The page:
The Necessity of Play
“What do most Nobel Laureates, innovative entrepreneurs, artists and performers, well-adjusted children, happy couples and families, and the most successfully adapted mammals have in common? They play enthusiastically throughout their lives. — What common denominator is shared by mass murderers, abused children, burnt-out employees, depressed mothers, caged animals, and chronically worried students? Play is rarely or never a part of their lives.”
— Stuart Brown, Institute of Play
Play might sound frivolous in the workplace, but it may well be the catalyst that frees our imagination to conceive a sustainable future in business, economics and society. Through play we open our receptivity to imagination, intuition and daydreams. Solutions that seemed so evasive earlier now appear effortlessly in the midst of play.
Diane Ackerman in her book Deep Play writes a beautiful passage worthy of contemplation.
Play is an activity enjoyed for its own sake. It is our brain’s favorite way of learning and maneuvering. Because we think of play as the opposite of seriousness, we don’t notice that it governs most of society—political games, in-law games, money games, love games, advertising games, to list only a few spheres where gamesmanship is rampant…
The spirit of deep play is central to the life of each person, and also to society, inspiring the visual, musical, and verbal arts; exploration and discovery; war; law; and other elements of culture we’ve come to cherish (or dread). Swept up by the deepest states of play, one feels balanced, creative, focused. Deep play is a fascinating hallmark of being human; it reveals our need to seek a special brand of transcendence, with a passion that makes thrill-seeking explicable, creativity possible, and religion inevitable.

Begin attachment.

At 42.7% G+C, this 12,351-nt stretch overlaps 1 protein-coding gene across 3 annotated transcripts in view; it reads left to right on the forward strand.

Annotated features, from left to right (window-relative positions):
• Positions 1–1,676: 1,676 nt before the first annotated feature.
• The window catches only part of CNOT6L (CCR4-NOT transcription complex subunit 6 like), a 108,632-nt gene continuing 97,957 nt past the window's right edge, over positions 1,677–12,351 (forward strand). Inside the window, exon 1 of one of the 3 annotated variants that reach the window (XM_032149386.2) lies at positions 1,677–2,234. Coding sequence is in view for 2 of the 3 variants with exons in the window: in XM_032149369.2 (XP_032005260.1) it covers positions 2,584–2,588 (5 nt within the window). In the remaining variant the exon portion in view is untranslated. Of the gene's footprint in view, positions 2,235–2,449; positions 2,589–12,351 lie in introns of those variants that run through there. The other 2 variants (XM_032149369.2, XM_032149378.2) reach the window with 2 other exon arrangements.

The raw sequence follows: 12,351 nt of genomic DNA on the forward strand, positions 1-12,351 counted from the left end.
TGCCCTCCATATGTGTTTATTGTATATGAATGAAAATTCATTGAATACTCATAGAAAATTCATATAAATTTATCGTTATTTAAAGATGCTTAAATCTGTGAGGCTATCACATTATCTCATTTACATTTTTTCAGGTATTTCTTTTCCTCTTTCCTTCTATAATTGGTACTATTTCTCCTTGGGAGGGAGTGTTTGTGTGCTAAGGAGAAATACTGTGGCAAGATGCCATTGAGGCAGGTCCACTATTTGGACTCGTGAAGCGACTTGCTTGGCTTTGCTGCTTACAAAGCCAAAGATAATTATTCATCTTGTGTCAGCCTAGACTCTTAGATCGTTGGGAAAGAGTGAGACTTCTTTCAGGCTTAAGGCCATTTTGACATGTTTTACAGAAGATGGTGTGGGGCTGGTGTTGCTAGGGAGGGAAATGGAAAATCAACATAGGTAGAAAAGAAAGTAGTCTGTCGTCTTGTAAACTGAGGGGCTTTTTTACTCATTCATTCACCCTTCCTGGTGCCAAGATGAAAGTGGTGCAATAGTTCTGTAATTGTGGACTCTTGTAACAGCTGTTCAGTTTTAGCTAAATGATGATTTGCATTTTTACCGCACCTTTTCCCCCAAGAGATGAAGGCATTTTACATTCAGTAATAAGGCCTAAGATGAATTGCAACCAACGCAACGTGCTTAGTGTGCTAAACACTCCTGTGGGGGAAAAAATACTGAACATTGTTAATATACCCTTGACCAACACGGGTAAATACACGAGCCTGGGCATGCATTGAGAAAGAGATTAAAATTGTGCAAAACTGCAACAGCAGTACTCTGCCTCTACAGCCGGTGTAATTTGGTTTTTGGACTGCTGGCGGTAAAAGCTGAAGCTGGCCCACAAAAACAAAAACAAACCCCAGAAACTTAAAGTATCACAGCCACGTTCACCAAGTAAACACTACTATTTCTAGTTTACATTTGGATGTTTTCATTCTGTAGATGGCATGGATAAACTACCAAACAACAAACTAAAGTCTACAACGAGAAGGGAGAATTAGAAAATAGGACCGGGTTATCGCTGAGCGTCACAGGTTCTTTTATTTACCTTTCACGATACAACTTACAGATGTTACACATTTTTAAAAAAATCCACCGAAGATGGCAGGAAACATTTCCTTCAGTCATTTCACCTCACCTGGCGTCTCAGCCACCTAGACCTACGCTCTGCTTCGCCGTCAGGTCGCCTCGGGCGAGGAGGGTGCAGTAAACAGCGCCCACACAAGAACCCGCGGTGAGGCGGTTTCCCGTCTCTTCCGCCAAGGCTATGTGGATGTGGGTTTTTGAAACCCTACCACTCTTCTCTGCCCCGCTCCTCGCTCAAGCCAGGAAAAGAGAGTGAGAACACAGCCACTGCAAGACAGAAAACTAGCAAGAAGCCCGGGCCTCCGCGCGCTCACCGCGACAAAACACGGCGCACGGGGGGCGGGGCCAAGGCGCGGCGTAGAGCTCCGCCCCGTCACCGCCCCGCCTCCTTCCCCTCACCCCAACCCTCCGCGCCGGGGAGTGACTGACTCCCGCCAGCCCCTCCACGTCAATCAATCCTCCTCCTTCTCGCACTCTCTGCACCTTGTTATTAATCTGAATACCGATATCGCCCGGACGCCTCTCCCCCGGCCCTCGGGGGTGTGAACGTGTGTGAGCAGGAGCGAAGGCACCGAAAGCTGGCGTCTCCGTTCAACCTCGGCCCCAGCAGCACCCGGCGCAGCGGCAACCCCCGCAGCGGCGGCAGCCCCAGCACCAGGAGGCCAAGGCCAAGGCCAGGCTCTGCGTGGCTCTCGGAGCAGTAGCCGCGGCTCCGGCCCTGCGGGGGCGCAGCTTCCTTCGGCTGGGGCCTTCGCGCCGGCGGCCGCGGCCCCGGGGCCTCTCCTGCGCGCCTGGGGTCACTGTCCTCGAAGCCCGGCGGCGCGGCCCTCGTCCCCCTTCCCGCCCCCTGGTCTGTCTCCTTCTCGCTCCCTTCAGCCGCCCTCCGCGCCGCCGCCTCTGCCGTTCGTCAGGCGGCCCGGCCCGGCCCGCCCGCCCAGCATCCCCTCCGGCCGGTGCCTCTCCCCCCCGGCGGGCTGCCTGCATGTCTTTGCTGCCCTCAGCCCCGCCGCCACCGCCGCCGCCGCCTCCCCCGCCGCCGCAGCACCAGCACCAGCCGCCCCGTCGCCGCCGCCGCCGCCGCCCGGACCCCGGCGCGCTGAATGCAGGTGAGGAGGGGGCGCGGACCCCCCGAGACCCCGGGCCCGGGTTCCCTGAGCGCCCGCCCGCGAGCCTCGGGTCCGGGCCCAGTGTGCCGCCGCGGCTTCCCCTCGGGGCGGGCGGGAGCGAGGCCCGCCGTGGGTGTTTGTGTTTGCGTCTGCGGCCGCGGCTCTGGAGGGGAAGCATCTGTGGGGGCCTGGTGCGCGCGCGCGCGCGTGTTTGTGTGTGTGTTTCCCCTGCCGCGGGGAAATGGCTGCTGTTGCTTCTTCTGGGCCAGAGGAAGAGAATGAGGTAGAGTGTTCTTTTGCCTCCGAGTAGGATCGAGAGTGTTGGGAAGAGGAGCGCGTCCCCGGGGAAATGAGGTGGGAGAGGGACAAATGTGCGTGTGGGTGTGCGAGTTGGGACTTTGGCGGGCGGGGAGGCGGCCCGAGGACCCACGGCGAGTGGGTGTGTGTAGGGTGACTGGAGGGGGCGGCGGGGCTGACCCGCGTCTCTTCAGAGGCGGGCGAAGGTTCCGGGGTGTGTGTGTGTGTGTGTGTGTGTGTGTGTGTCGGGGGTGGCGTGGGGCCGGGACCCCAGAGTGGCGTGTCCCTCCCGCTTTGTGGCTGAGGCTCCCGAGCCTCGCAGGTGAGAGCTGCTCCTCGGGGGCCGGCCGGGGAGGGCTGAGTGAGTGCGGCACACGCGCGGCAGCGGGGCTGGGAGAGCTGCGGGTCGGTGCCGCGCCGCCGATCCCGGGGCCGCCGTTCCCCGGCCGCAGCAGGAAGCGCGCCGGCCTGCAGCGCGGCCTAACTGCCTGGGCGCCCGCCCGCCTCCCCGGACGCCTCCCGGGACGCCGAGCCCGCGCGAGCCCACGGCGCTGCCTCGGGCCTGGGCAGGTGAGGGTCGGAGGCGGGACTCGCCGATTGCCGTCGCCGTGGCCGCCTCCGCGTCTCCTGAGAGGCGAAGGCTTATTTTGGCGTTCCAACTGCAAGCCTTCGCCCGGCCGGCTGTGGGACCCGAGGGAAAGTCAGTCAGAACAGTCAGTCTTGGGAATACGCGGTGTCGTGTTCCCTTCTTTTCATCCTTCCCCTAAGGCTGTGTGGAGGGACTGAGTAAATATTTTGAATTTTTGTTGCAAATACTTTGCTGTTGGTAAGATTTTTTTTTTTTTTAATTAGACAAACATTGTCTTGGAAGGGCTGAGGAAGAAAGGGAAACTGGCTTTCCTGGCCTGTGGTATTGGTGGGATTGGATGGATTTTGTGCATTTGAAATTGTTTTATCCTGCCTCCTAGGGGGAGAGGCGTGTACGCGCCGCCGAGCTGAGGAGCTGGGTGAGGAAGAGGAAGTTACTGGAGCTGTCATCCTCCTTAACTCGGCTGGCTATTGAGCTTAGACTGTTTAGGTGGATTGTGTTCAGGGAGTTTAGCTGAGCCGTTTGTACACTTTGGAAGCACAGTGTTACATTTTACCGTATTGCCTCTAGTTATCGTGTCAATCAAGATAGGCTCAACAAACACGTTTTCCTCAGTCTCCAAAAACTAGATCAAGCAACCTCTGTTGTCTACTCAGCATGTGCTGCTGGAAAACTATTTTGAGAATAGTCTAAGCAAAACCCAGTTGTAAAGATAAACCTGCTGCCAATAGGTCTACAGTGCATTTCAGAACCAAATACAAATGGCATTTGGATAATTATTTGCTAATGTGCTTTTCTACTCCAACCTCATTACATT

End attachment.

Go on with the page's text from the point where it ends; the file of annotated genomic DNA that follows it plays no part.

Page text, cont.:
Perhaps religion seems an unlikely example of playing, but if you look at religious rites and festivals, you’ll see all the play elements, and also how deep that play can become. Religious rituals usually include dance, worship, music, and decoration. They swallow time. They are ecstatic, absorbing, rejuvenating. The word “prayer” derives from the Latin precarius, and contains the idea of uncertainty and risk. Will the entreaty be answered? Life or death may depend on the outcome.”
Cross-cultural anthropologist Angeles Arrien in her book The Fourfold Way, reports that in some cultures when someone is feeling ill, the shaman asks,
When did you stop dancing? When did you stop singing? When did you stop being enchanted by story? When did you become uncomfortable with the sweet stillness of silence.”
Wouldn’t you love to talk about your work with a trusted thinking partner?
Most leaders and managers don’t have anyone they can talk to about their workplace challenges. As a confidential thinking partner, I can help you find clarity, discover new perspectives, make informed decisions, and formulate strategies to help you achieve your goals. Click here for details
or give me a call at 604-327-1565
Copyright 2008 Creativity at Work